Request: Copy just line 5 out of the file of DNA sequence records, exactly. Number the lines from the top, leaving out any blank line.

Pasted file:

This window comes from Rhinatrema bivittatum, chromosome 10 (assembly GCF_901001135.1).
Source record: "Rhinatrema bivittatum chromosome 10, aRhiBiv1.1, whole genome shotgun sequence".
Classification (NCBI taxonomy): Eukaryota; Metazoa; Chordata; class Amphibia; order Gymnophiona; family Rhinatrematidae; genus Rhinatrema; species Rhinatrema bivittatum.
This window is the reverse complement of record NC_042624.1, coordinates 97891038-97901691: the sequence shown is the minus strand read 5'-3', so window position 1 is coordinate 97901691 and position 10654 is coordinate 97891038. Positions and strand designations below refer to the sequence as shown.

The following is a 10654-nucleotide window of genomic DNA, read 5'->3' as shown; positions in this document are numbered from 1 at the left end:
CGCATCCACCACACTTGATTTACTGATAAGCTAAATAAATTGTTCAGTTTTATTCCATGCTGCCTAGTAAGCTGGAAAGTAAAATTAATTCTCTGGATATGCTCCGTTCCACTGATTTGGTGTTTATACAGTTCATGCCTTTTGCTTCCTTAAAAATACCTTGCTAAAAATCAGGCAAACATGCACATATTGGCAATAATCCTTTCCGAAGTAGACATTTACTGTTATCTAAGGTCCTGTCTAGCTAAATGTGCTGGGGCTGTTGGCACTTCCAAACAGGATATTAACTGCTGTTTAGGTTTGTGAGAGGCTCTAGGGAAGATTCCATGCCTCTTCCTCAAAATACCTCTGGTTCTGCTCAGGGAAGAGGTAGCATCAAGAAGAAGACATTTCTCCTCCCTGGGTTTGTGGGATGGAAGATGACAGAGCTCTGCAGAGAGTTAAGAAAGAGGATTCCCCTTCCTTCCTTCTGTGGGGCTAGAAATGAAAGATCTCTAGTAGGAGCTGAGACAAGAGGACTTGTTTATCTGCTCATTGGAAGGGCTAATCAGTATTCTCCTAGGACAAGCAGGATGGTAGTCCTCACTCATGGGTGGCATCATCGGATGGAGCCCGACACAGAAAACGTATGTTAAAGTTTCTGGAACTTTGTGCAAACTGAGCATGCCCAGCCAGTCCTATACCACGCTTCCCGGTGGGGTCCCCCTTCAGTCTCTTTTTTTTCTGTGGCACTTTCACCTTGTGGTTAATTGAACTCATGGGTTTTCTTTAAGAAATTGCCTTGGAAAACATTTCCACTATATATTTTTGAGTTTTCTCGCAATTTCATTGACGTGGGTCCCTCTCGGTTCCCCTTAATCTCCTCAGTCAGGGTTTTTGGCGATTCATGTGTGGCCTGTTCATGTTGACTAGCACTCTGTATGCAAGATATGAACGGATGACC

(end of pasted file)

The following is a 10654-nucleotide window of genomic DNA, read 5'->3' as shown; positions in this document are numbered from 1 at the left end: